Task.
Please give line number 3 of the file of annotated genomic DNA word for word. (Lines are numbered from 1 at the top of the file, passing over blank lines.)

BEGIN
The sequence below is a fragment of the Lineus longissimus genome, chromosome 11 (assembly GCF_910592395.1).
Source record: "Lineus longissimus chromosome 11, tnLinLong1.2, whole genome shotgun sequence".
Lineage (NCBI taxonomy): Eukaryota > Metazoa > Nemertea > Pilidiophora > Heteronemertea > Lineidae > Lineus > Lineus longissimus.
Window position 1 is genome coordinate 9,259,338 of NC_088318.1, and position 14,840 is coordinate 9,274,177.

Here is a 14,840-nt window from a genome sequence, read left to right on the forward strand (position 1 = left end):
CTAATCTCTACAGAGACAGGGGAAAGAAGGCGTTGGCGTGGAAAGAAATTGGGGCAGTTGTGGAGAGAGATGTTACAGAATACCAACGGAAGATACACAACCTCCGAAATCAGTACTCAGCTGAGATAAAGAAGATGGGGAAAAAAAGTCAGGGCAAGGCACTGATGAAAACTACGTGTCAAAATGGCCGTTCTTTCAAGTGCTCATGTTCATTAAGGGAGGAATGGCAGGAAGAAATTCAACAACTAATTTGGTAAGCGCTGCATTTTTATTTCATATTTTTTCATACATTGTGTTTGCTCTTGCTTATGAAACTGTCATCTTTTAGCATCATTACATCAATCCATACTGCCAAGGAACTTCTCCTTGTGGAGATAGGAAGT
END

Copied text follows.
Lineage (NCBI taxonomy): Eukaryota > Metazoa > Nemertea > Pilidiophora > Heteronemertea > Lineidae > Lineus > Lineus longissimus.